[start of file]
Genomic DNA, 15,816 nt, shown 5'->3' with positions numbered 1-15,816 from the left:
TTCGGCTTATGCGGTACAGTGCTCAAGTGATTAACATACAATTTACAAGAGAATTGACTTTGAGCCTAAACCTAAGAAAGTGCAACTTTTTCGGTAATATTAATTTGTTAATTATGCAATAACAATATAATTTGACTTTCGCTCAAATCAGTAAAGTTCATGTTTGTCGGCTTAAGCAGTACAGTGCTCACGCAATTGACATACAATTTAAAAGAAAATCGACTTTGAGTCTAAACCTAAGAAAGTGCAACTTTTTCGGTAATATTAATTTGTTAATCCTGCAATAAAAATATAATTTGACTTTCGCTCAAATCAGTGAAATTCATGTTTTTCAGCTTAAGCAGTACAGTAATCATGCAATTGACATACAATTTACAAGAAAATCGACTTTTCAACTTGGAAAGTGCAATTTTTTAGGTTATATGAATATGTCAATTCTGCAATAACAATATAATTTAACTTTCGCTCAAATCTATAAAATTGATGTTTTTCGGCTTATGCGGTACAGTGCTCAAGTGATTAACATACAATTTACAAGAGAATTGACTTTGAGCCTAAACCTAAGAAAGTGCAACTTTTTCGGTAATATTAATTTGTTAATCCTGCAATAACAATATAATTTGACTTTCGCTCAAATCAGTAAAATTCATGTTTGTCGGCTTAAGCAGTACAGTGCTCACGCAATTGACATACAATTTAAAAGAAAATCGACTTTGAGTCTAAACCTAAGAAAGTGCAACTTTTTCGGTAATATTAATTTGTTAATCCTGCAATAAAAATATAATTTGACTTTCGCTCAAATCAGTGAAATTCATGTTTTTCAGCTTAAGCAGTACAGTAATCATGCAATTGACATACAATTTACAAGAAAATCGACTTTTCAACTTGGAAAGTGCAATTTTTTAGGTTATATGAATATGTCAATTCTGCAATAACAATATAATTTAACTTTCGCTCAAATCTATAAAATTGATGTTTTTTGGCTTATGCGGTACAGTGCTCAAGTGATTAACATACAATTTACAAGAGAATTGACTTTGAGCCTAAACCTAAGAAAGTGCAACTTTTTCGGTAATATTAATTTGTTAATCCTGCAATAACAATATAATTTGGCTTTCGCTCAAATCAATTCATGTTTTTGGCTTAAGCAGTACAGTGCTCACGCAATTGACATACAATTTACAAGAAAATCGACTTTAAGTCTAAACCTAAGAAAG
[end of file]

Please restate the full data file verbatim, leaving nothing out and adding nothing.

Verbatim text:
Genomic DNA, 15,816 nt, shown 5'->3' with positions numbered 1-15,816 from the left:
TTCGGCTTATGCGGTACAGTGCTCAAGTGATTAACATACAATTTACAAGAGAATTGACTTTGAGCCTAAACCTAAGAAAGTGCAACTTTTTCGGTAATATTAATTTGTTAATTATGCAATAACAATATAATTTGACTTTCGCTCAAATCAGTAAAGTTCATGTTTGTCGGCTTAAGCAGTACAGTGCTCACGCAATTGACATACAATTTAAAAGAAAATCGACTTTGAGTCTAAACCTAAGAAAGTGCAACTTTTTCGGTAATATTAATTTGTTAATCCTGCAATAAAAATATAATTTGACTTTCGCTCAAATCAGTGAAATTCATGTTTTTCAGCTTAAGCAGTACAGTAATCATGCAATTGACATACAATTTACAAGAAAATCGACTTTTCAACTTGGAAAGTGCAATTTTTTAGGTTATATGAATATGTCAATTCTGCAATAACAATATAATTTAACTTTCGCTCAAATCTATAAAATTGATGTTTTTCGGCTTATGCGGTACAGTGCTCAAGTGATTAACATACAATTTACAAGAGAATTGACTTTGAGCCTAAACCTAAGAAAGTGCAACTTTTTCGGTAATATTAATTTGTTAATCCTGCAATAACAATATAATTTGACTTTCGCTCAAATCAGTAAAATTCATGTTTGTCGGCTTAAGCAGTACAGTGCTCACGCAATTGACATACAATTTAAAAGAAAATCGACTTTGAGTCTAAACCTAAGAAAGTGCAACTTTTTCGGTAATATTAATTTGTTAATCCTGCAATAAAAATATAATTTGACTTTCGCTCAAATCAGTGAAATTCATGTTTTTCAGCTTAAGCAGTACAGTAATCATGCAATTGACATACAATTTACAAGAAAATCGACTTTTCAACTTGGAAAGTGCAATTTTTTAGGTTATATGAATATGTCAATTCTGCAATAACAATATAATTTAACTTTCGCTCAAATCTATAAAATTGATGTTTTTTGGCTTATGCGGTACAGTGCTCAAGTGATTAACATACAATTTACAAGAGAATTGACTTTGAGCCTAAACCTAAGAAAGTGCAACTTTTTCGGTAATATTAATTTGTTAATCCTGCAATAACAATATAATTTGGCTTTCGCTCAAATCAATTCATGTTTTTGGCTTAAGCAGTACAGTGCTCACGCAATTGACATACAATTTACAAGAAAATCGACTTTAAGTCTAAACCTAAGAAAG